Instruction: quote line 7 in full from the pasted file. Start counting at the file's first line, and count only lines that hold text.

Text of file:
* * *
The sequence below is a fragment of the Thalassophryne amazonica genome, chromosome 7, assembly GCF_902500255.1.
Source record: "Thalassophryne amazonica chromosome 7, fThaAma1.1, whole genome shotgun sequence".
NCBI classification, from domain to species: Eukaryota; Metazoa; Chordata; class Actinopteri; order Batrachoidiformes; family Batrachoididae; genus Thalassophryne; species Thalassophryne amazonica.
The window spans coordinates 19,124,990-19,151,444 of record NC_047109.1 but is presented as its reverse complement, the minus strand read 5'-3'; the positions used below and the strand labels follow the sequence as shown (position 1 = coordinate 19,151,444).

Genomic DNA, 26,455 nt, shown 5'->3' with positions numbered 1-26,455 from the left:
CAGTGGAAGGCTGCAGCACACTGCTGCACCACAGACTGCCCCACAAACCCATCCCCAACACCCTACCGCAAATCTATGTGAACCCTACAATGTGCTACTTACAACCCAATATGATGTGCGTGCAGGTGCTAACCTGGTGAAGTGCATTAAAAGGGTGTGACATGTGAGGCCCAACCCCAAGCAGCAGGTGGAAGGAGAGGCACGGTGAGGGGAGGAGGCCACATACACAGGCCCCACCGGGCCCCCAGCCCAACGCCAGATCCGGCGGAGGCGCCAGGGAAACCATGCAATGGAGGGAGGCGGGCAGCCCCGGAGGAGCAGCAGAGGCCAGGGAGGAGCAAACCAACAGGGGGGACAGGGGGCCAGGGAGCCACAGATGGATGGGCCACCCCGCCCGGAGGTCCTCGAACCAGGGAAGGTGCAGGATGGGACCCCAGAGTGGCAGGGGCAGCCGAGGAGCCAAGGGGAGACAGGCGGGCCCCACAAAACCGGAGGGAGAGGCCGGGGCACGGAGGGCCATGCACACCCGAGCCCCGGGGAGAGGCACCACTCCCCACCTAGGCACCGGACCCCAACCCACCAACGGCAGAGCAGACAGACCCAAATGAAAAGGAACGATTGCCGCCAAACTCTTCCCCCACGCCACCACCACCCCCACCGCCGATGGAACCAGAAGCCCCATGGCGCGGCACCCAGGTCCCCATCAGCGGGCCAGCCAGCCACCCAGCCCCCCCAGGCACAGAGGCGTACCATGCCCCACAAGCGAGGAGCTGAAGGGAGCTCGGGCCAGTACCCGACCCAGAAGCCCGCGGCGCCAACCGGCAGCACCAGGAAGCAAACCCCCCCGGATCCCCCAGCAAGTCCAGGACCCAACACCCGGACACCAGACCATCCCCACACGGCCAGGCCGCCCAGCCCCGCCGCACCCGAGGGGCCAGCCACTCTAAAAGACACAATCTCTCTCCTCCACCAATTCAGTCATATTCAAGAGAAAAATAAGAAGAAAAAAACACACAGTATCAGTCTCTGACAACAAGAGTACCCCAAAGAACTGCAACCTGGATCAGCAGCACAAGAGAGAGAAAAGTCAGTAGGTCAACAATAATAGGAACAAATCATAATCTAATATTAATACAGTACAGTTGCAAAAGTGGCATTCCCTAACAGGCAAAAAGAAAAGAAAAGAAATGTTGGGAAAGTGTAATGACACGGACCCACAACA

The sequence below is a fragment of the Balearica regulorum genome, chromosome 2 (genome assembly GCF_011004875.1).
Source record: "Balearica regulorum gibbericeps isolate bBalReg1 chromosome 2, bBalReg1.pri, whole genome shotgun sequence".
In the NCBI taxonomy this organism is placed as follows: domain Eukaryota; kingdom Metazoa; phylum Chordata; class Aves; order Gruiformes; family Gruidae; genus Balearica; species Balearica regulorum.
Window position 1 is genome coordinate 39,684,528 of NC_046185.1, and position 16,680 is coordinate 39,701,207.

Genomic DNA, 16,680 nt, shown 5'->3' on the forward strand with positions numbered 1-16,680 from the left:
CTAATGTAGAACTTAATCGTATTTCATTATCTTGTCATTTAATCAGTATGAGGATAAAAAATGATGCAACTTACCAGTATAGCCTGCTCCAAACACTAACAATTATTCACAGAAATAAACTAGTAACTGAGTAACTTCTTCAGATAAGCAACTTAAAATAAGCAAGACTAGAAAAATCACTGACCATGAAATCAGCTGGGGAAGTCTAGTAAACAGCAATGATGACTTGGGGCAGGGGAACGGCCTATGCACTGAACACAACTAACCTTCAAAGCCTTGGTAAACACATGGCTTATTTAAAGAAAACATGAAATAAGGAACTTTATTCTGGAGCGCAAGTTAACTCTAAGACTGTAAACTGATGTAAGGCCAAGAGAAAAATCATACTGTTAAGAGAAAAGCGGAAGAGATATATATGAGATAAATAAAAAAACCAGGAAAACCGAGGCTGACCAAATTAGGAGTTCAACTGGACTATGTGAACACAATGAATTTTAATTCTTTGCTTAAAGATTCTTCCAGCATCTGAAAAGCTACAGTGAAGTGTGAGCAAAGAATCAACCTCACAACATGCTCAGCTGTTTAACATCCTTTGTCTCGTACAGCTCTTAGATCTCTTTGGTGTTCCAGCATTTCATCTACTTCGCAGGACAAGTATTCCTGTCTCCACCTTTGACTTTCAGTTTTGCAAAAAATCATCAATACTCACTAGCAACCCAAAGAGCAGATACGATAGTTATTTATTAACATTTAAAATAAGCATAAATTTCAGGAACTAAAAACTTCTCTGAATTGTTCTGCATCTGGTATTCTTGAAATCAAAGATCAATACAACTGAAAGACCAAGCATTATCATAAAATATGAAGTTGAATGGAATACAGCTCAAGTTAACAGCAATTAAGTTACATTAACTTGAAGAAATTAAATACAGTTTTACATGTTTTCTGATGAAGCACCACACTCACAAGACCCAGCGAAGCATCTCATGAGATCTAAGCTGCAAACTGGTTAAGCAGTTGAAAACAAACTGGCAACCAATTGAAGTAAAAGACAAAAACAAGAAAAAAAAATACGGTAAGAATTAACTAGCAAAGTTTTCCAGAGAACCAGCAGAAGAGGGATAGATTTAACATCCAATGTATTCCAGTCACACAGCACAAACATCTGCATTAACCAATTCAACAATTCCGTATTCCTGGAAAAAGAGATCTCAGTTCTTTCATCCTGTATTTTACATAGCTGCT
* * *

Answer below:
The sequence below is a fragment of the Balearica regulorum genome, chromosome 2 (genome assembly GCF_011004875.1).